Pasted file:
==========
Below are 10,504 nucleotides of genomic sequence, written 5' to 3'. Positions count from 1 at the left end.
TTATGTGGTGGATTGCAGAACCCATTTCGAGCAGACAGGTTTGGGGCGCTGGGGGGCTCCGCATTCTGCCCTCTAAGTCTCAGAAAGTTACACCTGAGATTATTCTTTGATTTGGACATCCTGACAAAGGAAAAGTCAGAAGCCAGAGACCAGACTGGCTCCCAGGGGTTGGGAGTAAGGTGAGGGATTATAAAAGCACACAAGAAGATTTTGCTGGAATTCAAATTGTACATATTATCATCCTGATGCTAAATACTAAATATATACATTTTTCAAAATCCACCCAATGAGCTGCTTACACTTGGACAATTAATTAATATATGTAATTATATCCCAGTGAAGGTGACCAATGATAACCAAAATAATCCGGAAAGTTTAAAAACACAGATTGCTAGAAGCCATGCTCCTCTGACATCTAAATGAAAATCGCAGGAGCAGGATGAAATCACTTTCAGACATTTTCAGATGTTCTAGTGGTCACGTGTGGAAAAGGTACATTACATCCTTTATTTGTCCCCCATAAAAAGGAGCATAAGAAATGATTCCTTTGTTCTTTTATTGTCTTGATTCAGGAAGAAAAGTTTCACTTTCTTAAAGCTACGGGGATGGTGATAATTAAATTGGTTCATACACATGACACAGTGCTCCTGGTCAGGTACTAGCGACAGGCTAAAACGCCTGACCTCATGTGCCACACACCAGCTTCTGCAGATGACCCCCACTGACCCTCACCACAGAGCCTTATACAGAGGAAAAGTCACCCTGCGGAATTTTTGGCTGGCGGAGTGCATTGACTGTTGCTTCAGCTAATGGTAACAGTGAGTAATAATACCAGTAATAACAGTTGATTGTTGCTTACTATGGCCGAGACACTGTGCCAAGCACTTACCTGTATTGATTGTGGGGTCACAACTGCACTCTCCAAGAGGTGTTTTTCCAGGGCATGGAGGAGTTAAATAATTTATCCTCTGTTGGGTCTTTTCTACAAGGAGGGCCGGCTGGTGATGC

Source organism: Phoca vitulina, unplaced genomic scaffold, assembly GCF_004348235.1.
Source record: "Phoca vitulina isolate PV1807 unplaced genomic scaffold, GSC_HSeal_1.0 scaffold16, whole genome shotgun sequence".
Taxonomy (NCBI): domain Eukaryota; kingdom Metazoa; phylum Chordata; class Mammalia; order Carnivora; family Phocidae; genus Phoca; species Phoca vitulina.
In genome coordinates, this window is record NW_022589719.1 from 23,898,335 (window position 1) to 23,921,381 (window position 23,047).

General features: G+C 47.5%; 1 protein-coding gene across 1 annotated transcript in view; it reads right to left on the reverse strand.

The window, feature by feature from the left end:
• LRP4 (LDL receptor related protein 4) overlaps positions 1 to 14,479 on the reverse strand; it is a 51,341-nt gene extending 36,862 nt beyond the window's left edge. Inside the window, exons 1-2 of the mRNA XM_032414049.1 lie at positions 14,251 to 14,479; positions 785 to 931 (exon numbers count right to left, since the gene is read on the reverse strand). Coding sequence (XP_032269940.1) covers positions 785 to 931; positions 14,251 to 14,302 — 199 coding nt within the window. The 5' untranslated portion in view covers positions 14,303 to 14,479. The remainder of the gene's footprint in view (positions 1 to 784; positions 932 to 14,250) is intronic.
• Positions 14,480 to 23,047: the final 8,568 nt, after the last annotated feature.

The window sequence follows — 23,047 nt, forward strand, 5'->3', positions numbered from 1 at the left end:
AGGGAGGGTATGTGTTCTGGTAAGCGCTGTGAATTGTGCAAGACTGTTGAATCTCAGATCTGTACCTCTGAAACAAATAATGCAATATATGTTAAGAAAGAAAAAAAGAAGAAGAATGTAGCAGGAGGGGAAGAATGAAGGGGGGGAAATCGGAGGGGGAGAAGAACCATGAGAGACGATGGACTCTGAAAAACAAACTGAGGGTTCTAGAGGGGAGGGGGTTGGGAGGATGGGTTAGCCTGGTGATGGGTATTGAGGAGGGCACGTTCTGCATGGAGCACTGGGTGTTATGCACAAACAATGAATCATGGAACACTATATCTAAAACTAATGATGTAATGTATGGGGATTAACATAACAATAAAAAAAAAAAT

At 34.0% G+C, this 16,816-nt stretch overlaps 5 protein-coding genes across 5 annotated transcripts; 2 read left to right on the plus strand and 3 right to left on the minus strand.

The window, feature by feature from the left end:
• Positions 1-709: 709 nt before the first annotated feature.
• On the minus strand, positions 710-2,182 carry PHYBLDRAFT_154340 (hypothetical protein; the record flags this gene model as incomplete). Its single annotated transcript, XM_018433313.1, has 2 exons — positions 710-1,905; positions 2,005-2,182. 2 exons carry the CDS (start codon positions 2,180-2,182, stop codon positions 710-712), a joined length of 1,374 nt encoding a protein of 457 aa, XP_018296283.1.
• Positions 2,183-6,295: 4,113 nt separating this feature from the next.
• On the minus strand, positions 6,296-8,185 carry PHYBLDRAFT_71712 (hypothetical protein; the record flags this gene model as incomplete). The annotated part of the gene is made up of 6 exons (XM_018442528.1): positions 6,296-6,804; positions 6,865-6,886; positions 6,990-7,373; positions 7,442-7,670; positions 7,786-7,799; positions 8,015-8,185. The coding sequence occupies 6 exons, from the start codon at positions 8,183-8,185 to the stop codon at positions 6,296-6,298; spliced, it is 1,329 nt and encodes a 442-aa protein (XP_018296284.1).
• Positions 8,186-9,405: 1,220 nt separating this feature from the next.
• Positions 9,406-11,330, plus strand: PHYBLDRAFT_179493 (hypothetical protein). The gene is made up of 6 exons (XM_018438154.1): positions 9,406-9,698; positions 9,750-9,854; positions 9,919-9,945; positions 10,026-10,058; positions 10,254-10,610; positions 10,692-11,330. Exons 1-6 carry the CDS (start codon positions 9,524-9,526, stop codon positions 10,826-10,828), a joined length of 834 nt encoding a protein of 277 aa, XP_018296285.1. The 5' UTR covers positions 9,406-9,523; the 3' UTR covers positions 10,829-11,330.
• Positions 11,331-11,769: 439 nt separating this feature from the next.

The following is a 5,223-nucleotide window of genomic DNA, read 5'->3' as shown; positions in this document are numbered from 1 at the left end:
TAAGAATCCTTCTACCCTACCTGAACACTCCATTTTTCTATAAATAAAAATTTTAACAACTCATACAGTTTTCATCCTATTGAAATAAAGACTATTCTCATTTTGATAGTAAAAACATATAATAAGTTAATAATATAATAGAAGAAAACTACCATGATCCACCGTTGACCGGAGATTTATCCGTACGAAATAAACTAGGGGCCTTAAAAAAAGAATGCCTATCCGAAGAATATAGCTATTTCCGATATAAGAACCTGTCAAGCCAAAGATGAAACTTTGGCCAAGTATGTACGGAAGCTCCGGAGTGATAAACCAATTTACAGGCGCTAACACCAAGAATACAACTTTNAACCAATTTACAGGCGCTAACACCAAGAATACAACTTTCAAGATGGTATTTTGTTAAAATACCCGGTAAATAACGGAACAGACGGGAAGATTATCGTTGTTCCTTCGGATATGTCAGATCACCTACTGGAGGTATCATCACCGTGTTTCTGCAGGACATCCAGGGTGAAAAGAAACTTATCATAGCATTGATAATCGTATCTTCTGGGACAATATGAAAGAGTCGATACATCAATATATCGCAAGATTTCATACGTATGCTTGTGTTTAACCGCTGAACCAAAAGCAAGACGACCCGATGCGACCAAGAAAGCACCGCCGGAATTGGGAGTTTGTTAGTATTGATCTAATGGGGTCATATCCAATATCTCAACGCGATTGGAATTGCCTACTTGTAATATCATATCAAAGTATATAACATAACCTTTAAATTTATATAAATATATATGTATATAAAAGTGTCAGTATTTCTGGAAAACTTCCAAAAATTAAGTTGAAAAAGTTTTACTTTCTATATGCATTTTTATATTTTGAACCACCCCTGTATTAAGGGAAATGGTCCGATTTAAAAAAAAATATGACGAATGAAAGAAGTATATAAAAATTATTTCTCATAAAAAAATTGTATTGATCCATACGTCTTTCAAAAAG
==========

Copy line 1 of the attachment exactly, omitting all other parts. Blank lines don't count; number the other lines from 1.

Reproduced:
Below are 10,504 nucleotides of genomic sequence, written 5' to 3'. Positions count from 1 at the left end.